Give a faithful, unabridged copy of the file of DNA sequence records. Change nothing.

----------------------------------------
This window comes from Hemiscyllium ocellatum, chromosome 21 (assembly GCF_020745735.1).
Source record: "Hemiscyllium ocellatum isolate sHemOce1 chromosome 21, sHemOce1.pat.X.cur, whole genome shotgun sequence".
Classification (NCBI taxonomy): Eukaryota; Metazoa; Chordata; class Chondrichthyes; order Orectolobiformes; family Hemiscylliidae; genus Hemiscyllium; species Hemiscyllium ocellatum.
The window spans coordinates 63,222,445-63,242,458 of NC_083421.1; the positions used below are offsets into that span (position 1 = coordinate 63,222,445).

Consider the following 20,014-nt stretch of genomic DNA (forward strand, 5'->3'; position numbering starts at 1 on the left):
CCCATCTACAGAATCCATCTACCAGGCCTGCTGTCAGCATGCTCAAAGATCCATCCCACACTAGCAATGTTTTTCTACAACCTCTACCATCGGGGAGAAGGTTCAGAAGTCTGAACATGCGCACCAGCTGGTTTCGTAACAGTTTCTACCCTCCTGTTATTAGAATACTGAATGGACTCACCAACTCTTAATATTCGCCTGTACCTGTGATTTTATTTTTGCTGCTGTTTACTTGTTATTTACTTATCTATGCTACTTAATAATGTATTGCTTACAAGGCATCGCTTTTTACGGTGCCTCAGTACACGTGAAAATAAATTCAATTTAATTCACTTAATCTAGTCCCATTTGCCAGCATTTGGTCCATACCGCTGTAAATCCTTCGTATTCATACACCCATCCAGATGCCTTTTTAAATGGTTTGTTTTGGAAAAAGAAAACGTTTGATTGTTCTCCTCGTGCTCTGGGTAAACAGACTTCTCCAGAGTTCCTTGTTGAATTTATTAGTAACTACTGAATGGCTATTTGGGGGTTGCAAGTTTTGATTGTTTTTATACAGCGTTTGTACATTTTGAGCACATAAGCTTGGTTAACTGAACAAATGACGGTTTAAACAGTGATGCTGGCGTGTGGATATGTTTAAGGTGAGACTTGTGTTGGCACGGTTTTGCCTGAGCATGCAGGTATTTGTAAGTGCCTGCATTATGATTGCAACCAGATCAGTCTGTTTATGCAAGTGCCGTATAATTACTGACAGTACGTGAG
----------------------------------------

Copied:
This window comes from Hemiscyllium ocellatum, chromosome 21 (assembly GCF_020745735.1).
Source record: "Hemiscyllium ocellatum isolate sHemOce1 chromosome 21, sHemOce1.pat.X.cur, whole genome shotgun sequence".
Classification (NCBI taxonomy): Eukaryota; Metazoa; Chordata; class Chondrichthyes; order Orectolobiformes; family Hemiscylliidae; genus Hemiscyllium; species Hemiscyllium ocellatum.
The window spans coordinates 63,222,445-63,242,458 of NC_083421.1; the positions used below are offsets into that span (position 1 = coordinate 63,222,445).

Consider the following 20,014-nt stretch of genomic DNA (forward strand, 5'->3'; position numbering starts at 1 on the left):
CCCATCTACAGAATCCATCTACCAGGCCTGCTGTCAGCATGCTCAAAGATCCATCCCACACTAGCAATGTTTTTCTACAACCTCTACCATCGGGGAGAAGGTTCAGAAGTCTGAACATGCGCACCAGCTGGTTTCGTAACAGTTTCTACCCTCCTGTTATTAGAATACTGAATGGACTCACCAACTCTTAATATTCGCCTGTACCTGTGATTTTATTTTTGCTGCTGTTTACTTGTTATTTACTTATCTATGCTACTTAATAATGTATTGCTTACAAGGCATCGCTTTTTACGGTGCCTCAGTACACGTGAAAATAAATTCAATTTAATTCACTTAATCTAGTCCCATTTGCCAGCATTTGGTCCATACCGCTGTAAATCCTTCGTATTCATACACCCATCCAGATGCCTTTTTAAATGGTTTGTTTTGGAAAAAGAAAACGTTTGATTGTTCTCCTCGTGCTCTGGGTAAACAGACTTCTCCAGAGTTCCTTGTTGAATTTATTAGTAACTACTGAATGGCTATTTGGGGGTTGCAAGTTTTGATTGTTTTTATACAGCGTTTGTACATTTTGAGCACATAAGCTTGGTTAACTGAACAAATGACGGTTTAAACAGTGATGCTGGCGTGTGGATATGTTTAAGGTGAGACTTGTGTTGGCACGGTTTTGCCTGAGCATGCAGGTATTTGTAAGTGCCTGCATTATGATTGCAACCAGATCAGTCTGTTTATGCAAGTGCCGTATAATTACTGACAGTACGTGAG